THATS GOOD STUFF GUYS, BUT HAVE ANY OF YOU EVER HAD ON SCENE INJURIES, CLIMBING ONTO AND OFF THE TRUCK FROM YOUR OPERATORS, OR EVER THOUGHT OF BEING THE TALLEST OBJECT ON THE TRUCK DURING A LIGHTING STORM ON A STRUCTURE FIRE, OR THE REFLECTION YOU GET REGARDLESS OF WHERE THE SUN IS AT IN A DAY OF LONG TERM FIRE OPERATIONS...KEEP EM COMING BROTHERS, THIS IS A GOOD REVIEW...
Our department purchases only side mount pumps for several reasons. 1) being in the northeast the chance of a slip and fall when gettting on or off the panel is a major concern. 2) we make up lines as needed at many fires (instead of using preconnects) this requires the operator to get up and down alot and they are not able to pay attention to the lines in use when they are not near the panel. 3) additional costs 4) additonal length to our rigs. due to some narrrow roads and subdivisions longer rigs cannot manuever or turn onto some of the smaller roads. although the drawback of being on the roadside is present, we shut down roadways for our operations better to upset the traveling public than injure or kill a firefighter.
Iam on 2 departments and have operated both style engines. I can say that they both have many advantages and disadvantages. A top mount pump is great for being able to view a fire scene, you can keep an eye on more of your truck (what lines are getting hooked up where, what equipment is coming off). The issue of safety regarding a slip and fall is a valid issue although I have never witnessed this or had it happen to me in the 10 yrs I have operated a top mount engine. One disadvantage as already mentioned is the fact you are always exposed to the elements be it the sun, wind, rain, snow, your sitting up exposed to it all. The side mount pumps IF positioned correctly at a fire scene are nice for being off the roadway and not on the apparatus should something happen. The biggest disadvantage to the side mount is the lack of visibility the operator has of the scene and the truck. The other major issue with the side mount pump is if parked correctly at a fire scene(pump panel curb side facing the scene) you cant see the suction on the passenger side of the truck for drafting. Now those with a municipal water supply dont have this worry but if your in a rural setting like myself this is a major concern for not only keeping an eye on the water level in the drop tank but also for training pump operators to listen to the pump sounds when drafting and anyone with experience can tell you its not always an easy thing to teach some people. The top mount pump allows the engineer to see both sides for drafting and allows for easier operation of the butterfly valves when making the switch from a static water supply to the trucks tank during operation. Just a few of the things I have noticed in my years of operating both styles of pump mounts.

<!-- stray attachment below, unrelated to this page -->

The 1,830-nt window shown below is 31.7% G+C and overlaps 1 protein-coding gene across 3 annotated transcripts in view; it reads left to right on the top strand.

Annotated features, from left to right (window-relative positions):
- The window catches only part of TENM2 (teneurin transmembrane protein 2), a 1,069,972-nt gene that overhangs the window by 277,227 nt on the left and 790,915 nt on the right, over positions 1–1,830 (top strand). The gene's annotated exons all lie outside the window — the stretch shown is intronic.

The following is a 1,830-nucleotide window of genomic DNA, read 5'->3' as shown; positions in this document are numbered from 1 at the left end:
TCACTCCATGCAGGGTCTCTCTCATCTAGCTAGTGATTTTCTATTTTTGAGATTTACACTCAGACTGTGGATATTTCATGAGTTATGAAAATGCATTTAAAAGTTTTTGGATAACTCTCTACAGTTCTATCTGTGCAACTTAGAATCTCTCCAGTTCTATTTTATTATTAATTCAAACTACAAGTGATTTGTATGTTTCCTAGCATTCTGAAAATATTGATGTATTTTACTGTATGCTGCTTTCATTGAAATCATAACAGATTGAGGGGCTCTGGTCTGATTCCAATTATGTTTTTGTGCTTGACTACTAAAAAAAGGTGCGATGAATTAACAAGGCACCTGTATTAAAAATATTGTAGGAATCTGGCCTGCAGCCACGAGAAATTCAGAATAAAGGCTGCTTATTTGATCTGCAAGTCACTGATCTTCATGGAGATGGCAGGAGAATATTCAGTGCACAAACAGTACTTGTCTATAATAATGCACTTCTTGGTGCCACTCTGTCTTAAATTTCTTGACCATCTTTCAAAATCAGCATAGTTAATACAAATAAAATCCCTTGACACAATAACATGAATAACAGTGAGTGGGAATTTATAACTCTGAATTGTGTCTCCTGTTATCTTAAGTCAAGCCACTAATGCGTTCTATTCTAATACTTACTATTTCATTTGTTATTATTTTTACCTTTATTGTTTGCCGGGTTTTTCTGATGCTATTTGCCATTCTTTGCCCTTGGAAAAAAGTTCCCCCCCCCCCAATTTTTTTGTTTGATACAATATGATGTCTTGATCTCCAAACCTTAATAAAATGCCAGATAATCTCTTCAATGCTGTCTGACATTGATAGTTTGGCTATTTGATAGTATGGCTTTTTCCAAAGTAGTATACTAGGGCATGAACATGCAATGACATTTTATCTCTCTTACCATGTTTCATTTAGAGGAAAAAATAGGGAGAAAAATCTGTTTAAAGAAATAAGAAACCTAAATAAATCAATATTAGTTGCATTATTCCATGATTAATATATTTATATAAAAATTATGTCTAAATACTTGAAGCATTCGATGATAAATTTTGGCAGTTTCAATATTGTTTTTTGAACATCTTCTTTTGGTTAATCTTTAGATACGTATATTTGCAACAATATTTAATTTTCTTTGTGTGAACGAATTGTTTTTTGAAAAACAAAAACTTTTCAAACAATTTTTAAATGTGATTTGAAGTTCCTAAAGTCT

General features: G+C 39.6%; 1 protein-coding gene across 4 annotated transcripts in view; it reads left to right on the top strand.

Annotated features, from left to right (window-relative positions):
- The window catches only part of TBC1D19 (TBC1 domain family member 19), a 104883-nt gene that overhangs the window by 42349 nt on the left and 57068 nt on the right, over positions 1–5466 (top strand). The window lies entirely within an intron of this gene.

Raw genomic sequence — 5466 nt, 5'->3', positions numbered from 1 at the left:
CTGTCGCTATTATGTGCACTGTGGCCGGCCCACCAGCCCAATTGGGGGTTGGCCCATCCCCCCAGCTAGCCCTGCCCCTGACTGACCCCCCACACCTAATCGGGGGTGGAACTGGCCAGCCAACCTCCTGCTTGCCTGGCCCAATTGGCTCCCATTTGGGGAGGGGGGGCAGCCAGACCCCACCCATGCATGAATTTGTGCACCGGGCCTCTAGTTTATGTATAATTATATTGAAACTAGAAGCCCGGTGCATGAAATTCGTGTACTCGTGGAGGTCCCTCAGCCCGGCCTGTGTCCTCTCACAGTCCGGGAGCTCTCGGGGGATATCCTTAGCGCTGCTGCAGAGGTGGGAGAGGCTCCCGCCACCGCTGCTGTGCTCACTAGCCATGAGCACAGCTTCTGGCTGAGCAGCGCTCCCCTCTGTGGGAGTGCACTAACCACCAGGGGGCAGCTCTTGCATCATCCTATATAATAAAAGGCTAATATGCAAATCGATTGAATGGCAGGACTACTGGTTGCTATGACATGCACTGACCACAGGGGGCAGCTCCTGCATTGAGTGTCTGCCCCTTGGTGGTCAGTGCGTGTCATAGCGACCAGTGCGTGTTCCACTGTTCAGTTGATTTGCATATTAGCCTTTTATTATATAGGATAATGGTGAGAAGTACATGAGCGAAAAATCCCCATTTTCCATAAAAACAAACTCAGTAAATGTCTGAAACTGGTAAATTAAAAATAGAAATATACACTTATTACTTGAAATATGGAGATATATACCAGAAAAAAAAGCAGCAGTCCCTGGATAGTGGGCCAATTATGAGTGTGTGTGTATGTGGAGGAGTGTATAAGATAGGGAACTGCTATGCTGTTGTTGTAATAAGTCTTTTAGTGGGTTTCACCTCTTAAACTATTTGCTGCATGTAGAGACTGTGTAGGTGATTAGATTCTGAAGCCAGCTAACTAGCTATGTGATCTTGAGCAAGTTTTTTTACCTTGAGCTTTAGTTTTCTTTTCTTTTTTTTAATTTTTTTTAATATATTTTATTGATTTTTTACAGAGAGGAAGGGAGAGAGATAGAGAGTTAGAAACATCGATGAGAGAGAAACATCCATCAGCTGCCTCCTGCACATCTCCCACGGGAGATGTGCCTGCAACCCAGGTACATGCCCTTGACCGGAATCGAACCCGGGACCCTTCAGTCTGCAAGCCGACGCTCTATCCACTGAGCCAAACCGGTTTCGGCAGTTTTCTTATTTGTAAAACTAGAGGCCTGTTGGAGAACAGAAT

I prefer top mount as well. 1) I'm out of the roadway (I'm sure we've all had run-ins with that impatient person who has to ignore the emergency scene. 2) I can see whats going on in the hot zone. 3) The engine noise seems to be less noticeable allowing me to hear the rig as well as read my gauges. 4) If there is catastrophic failure of a charged hose, intake or discharge I'm not in it's path (we had an incident where this happened years ago with a 5" stortz coupling hit a Captain in the face while connecting supply. it was charged as he connected it). I do agree with slip and fall hazards point but 90% of the time i use the provided handles and steps.Just to name a few
You can see the fireground no matter what side of the rig it is on.
You are up out of the roadway if some numb-skull makes it past the barricades.
Easy and most times safer operation of a deck gun.
Easy to go to either side of rig if you need to get something out or show someone where a tool is.
You can quickly see what is wrong and start corrective actions if a hose blows.
Usually much easier to load crosslays.
A biotch to get on if you are short.
Increased slip risk in snow and ice.
Adds length to a rig.
You are on one side and the fire is on the other if your luck is like mine.
Crosslays require a lot more climbing to load.
Deck Gun requires climbing to operate unless you have a remote.
You are on the roadway for the drunk that just bashed your barricades to hit.
You can not see the discharges/intakes on the other side from where you are so you are more dependant on technology to let you know there is a problem.
If you had not guessed, I love top mount. Unfortunately I have a side mount where I am at now and miss my old top mount. I have seen one person slip getting on the rig in the rain, but that person has a history of slips, trips, and falls on level dry ground.